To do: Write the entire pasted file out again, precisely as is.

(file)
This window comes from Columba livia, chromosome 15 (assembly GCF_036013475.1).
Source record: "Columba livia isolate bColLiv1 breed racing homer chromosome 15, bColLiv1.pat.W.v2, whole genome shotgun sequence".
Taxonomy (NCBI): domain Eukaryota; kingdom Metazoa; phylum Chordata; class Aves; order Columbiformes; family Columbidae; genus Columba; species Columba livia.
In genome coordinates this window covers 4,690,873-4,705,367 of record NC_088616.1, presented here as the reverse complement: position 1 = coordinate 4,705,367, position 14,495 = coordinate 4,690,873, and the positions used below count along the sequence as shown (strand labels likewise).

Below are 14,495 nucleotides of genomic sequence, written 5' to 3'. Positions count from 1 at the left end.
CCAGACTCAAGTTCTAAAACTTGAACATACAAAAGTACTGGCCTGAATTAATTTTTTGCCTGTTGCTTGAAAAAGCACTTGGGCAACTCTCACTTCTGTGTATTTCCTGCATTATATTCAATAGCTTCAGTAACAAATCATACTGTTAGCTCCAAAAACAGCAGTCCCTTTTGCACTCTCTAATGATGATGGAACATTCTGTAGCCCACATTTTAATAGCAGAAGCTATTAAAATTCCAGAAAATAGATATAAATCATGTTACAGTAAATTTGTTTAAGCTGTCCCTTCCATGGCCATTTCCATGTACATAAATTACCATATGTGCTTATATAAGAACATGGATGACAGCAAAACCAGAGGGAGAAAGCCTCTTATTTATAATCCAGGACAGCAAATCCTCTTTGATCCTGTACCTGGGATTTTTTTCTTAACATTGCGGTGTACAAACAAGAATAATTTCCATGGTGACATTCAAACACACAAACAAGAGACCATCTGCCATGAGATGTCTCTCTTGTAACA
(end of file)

This window comes from Columba livia, chromosome 15 (assembly GCF_036013475.1).
Source record: "Columba livia isolate bColLiv1 breed racing homer chromosome 15, bColLiv1.pat.W.v2, whole genome shotgun sequence".
Taxonomy (NCBI): domain Eukaryota; kingdom Metazoa; phylum Chordata; class Aves; order Columbiformes; family Columbidae; genus Columba; species Columba livia.
In genome coordinates this window covers 4,690,873-4,705,367 of record NC_088616.1, presented here as the reverse complement: position 1 = coordinate 4,705,367, position 14,495 = coordinate 4,690,873, and the positions used below count along the sequence as shown (strand labels likewise).

Below are 14,495 nucleotides of genomic sequence, written 5' to 3'. Positions count from 1 at the left end.
CCAGACTCAAGTTCTAAAACTTGAACATACAAAAGTACTGGCCTGAATTAATTTTTTGCCTGTTGCTTGAAAAAGCACTTGGGCAACTCTCACTTCTGTGTATTTCCTGCATTATATTCAATAGCTTCAGTAACAAATCATACTGTTAGCTCCAAAAACAGCAGTCCCTTTTGCACTCTCTAATGATGATGGAACATTCTGTAGCCCACATTTTAATAGCAGAAGCTATTAAAATTCCAGAAAATAGATATAAATCATGTTACAGTAAATTTGTTTAAGCTGTCCCTTCCATGGCCATTTCCATGTACATAAATTACCATATGTGCTTATATAAGAACATGGATGACAGCAAAACCAGAGGGAGAAAGCCTCTTATTTATAATCCAGGACAGCAAATCCTCTTTGATCCTGTACCTGGGATTTTTTTCTTAACATTGCGGTGTACAAACAAGAATAATTTCCATGGTGACATTCAAACACACAAACAAGAGACCATCTGCCATGAGATGTCTCTCTTGTAACA